In fact, I never use the query syntax. Except for the very rare occasion where I need a straight inner join of two enumerators. I'd say in all others cases Extension syntax is less surprising and much easier to refactor.
Right. And then we got some discussion. About this very same question. You know, ***you are free to use _whatever_ you like***. IIRC you are still learning the stuff, and frankly I don't think fretting these details is productive. It certainly isn't for me.
@MohamedAhmedNabil You come here, not knowing the customs, do something wrong and annoy the regulars, get told what you did wrong, and then, instead of apologizing and adapting your behavior, you try to tell those regulars why you didn't do anything wrong? I am sorry, but from where I sit (and I wasn't even around yesterday!) that sounds a lot like you need to follow @StackedCrooked's advice.
It’s a well-known fact in software engineering that the cost of fixing a bug increases exponentially the later in development that bug is discovered. This is supported by data published in Code Complete and adapted in numerous other publications.
However, it turns out that this data never existe...
@MohamedAhmedNabil Take it easy. Look at the first two answers you got today (I bet you got similar answers yesterday), and start from there. Feel free to come back and ask if you get stuck. (But do not ask the same question again!)
Today, I got up at 5:45am, went shopping as if for a party, made a chili so big that the two biggest pots I have can't hold it, had to pit a basket full of plums, then baked two plum cakes from them, fed and entertained a 5yo, fought a spammer, changed (and laundered) the sheets and blankets of a whole (big) family, served dinner to a whole (big) family, and mended a teenage relationship. it's now 11:30pm, and I am quite exhausted.
I joined SO when there were are 150K questions. Now there are some 330K questions.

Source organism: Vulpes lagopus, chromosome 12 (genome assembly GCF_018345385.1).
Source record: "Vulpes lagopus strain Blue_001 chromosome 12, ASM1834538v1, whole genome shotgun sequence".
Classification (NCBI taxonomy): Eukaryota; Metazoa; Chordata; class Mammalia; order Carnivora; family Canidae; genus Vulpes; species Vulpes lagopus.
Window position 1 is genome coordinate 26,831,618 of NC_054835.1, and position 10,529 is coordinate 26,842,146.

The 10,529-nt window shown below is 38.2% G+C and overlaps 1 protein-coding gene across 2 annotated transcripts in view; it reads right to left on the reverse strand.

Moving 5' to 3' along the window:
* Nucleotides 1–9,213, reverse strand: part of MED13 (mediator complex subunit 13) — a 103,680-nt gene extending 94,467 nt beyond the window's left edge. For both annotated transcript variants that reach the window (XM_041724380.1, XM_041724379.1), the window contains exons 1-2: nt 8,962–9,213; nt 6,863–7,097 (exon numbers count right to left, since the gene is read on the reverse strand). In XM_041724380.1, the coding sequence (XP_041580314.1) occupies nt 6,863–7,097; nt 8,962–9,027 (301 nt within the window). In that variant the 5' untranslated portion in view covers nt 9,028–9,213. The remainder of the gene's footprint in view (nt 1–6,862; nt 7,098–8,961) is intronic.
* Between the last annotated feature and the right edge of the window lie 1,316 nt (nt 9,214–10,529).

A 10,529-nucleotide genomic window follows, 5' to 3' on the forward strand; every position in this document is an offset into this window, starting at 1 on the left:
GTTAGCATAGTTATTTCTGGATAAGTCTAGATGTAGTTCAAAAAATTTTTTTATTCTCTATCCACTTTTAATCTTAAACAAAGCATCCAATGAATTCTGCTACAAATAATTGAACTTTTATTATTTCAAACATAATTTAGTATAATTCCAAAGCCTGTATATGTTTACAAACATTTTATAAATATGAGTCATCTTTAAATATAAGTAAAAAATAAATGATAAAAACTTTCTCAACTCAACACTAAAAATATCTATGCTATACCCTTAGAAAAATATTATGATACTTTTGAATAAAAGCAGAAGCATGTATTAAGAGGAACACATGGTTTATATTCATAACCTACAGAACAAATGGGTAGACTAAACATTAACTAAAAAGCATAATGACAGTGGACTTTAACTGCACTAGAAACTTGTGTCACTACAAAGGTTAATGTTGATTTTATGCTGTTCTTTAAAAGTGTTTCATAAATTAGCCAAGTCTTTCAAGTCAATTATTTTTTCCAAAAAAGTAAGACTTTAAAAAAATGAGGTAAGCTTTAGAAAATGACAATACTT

It appears that the number of visits to questions, and the real longevity of an interesting question, appear (IMHO, no empirical data) rapidly dropping off. This seems a like a natural consequence: with flood...
@Griwes That was actually my immediate thought. I must admit haven't fully read the answer. But if it is the same old 'inver loop order to optimize for prefetch/locality' ... yeah, that's old /cc @Mysticial
@sehe My answer isn't really that great. All I really did was point it to the 3 other questions. And provide an optimized example. But apparently the combination of them was enough to make it interesting?
Erm. Fewer questions get asked, because more questions have already been answered? I mean, we get enough basics that get asked over and over again. We treat them with the 'close-as-duplicate' flag. For a reason. The drop-off is by design. — sehe1 min ago
@epic_syntax Sorry, but whether or not they are simple questions is irrelevant. Please break up your question or choose one. The purpose of this site is to create a collection of great question/answer pairs for people to revisit. Not just for your one-time use — sehe8 secs ago
@sbi Yeah, I've heard that from a few people. When the topic first came up, I felt kinda bad about rushing to judgement on the guy - but then I went through 500 or so of his posts, and ended up flagging about 60 as straight-up spam. There's skirting the edges of what's appropriate, and then there's danging back and forth so often folks just get dizzy watching you.